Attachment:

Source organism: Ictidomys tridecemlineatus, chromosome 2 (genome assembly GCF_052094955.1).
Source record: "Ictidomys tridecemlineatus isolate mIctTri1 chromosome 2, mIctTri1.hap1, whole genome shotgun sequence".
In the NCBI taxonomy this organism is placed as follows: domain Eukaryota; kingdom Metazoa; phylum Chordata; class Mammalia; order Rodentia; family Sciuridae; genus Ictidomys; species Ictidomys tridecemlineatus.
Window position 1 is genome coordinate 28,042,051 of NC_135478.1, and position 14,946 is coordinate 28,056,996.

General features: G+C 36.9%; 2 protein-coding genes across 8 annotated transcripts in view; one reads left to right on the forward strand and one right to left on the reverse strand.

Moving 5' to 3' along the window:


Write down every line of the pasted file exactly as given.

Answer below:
Source organism: Ictidomys tridecemlineatus, chromosome 2 (genome assembly GCF_052094955.1).
Source record: "Ictidomys tridecemlineatus isolate mIctTri1 chromosome 2, mIctTri1.hap1, whole genome shotgun sequence".
In the NCBI taxonomy this organism is placed as follows: domain Eukaryota; kingdom Metazoa; phylum Chordata; class Mammalia; order Rodentia; family Sciuridae; genus Ictidomys; species Ictidomys tridecemlineatus.
Window position 1 is genome coordinate 28,042,051 of NC_135478.1, and position 14,946 is coordinate 28,056,996.

General features: G+C 36.9%; 2 protein-coding genes across 8 annotated transcripts in view; one reads left to right on the forward strand and one right to left on the reverse strand.

Moving 5' to 3' along the window: